How is property divided during a divorce?
Throughout people’s lives in California they acquire various property. They may purchase homes and other property, vehicles and other large purchases. They also have bank accounts, retirement accounts, investment accounts and other types of financial accounts. People also buy various items for their homes such as furniture, electronics and other household goods. They also acquire these various assets at different stages of their lives.
Generally, it does not matter when people purchased the property or grew their various financial accounts. However, there is one time when it becomes very important and that is when couples get a divorce. During the divorce process couples are dividing the life that they shared together into two separate lives. This can be a complicated process and one of the major parts of the divorce is dividing the couple’s marital assets.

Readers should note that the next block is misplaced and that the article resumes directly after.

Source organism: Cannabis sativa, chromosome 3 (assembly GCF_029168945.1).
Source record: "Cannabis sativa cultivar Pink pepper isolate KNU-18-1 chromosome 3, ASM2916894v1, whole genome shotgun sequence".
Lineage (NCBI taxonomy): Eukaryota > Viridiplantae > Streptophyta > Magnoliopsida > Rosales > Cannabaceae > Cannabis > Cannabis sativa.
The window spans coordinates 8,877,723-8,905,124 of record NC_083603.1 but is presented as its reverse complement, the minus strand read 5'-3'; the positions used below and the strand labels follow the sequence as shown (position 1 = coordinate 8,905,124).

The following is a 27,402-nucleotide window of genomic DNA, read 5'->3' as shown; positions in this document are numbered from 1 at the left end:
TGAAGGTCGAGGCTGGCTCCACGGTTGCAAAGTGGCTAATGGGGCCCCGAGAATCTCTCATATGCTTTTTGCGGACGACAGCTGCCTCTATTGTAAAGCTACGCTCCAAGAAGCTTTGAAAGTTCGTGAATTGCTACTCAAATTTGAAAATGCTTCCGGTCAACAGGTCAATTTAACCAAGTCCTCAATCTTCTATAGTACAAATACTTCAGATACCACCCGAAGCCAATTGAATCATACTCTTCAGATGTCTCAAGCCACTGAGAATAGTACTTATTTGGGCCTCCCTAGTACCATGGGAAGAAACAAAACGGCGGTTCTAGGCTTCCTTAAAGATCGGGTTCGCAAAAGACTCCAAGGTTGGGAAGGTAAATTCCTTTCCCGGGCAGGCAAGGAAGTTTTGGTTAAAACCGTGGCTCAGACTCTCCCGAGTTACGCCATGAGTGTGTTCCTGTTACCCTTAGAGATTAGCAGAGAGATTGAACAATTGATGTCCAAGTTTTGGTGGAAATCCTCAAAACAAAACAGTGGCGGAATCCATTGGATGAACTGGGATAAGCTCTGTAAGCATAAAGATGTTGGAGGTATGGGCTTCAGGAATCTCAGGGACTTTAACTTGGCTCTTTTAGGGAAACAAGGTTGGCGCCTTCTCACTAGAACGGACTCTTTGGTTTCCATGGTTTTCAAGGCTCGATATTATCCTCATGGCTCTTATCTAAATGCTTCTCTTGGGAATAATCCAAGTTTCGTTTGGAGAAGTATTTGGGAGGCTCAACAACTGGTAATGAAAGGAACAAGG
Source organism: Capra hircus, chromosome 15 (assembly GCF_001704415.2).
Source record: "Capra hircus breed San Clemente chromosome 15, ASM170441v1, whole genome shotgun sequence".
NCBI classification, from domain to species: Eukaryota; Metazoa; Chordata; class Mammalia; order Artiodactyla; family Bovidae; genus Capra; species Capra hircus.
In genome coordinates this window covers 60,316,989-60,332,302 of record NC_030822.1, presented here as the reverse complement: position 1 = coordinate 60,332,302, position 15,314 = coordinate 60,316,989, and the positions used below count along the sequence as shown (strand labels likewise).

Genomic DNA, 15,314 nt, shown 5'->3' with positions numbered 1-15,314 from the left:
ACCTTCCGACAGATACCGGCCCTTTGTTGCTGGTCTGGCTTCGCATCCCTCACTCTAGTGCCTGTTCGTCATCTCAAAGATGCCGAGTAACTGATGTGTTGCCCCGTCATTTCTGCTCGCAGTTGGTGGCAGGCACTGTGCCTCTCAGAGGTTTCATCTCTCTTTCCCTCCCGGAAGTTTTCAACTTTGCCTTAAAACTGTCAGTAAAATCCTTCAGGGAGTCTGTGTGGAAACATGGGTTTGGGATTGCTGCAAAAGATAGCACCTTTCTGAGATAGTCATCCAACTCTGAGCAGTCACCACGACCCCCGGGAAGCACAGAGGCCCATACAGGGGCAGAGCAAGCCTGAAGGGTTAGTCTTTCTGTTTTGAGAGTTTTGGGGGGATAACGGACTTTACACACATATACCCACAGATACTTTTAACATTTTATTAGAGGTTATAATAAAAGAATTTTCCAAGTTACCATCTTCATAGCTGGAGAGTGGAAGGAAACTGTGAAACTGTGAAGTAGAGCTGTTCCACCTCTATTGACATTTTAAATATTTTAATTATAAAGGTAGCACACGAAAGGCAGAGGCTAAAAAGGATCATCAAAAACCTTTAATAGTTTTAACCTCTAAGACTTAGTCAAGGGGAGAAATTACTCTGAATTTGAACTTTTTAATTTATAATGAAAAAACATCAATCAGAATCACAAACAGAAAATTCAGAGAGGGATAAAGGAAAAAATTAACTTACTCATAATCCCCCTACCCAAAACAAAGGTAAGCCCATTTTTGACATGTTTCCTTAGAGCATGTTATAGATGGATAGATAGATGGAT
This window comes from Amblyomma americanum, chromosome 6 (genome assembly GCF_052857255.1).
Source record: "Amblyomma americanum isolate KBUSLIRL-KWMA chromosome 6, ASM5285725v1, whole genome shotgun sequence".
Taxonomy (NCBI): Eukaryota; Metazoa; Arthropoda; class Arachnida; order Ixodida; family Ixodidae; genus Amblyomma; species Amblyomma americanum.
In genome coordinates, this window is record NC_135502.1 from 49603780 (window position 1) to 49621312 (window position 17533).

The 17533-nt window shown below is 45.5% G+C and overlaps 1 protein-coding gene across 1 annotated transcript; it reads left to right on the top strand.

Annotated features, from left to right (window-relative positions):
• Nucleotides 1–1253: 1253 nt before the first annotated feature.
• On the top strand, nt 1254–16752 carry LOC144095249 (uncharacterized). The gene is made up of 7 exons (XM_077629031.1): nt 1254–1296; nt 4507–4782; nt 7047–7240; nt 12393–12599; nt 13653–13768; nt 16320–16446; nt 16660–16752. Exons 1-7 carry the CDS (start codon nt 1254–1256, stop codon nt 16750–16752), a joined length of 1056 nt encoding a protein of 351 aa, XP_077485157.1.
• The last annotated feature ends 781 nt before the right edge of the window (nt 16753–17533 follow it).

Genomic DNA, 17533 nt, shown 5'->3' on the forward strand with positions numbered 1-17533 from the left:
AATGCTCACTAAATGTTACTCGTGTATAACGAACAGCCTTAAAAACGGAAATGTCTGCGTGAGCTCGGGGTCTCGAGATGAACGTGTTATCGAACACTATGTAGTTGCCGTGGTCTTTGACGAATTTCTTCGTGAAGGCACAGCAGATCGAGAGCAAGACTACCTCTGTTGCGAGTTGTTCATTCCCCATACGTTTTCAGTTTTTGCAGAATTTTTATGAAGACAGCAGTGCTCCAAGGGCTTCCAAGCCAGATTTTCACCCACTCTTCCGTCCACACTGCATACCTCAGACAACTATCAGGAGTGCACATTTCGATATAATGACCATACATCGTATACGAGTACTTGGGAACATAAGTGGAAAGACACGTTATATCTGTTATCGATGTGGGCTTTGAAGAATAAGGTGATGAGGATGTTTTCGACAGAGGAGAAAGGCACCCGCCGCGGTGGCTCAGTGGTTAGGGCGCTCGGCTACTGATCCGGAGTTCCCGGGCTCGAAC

Community property v. separate property
There are generally two types of property that couples can own for divorce purposes. California is community property state which means that any property that the couple acquired during the marriage is shared equally by both spouses and therefore is divided equally during a divorce. It does not matter if the property was titled in only one spouse’s name or whether it is a bank account in only one spouse’s name. If it was acquired by either spouse during the marriage it is community property.
The other type of property is called separate property. This is property acquired or owned by either spouse prior to the marriage. It also includes inheritances and gifts given to only one spouse during the marriage as well. Separate property stays with the spouse even after the divorce.
There are many different aspects of their lives that couples in California must split when getting a divorce. One of these is dividing their property. This can be a complicated process involving not only determining whether property is community or separate, but also determining the values of the different types of property. Experienced attorneys understand property division and may be able to guide one through the process.